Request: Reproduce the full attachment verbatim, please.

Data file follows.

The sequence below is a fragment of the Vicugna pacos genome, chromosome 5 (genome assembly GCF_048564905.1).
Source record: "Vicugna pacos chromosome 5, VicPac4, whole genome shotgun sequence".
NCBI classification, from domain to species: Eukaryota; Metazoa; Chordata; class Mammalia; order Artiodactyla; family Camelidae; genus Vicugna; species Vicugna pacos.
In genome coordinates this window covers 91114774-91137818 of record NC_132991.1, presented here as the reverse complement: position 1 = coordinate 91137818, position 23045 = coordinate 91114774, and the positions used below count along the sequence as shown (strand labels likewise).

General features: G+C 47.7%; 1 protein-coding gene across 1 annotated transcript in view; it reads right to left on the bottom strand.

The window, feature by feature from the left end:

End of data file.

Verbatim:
The sequence below is a fragment of the Vicugna pacos genome, chromosome 5 (genome assembly GCF_048564905.1).
Source record: "Vicugna pacos chromosome 5, VicPac4, whole genome shotgun sequence".
NCBI classification, from domain to species: Eukaryota; Metazoa; Chordata; class Mammalia; order Artiodactyla; family Camelidae; genus Vicugna; species Vicugna pacos.
In genome coordinates this window covers 91114774-91137818 of record NC_132991.1, presented here as the reverse complement: position 1 = coordinate 91137818, position 23045 = coordinate 91114774, and the positions used below count along the sequence as shown (strand labels likewise).

General features: G+C 47.7%; 1 protein-coding gene across 1 annotated transcript in view; it reads right to left on the bottom strand.

The window, feature by feature from the left end: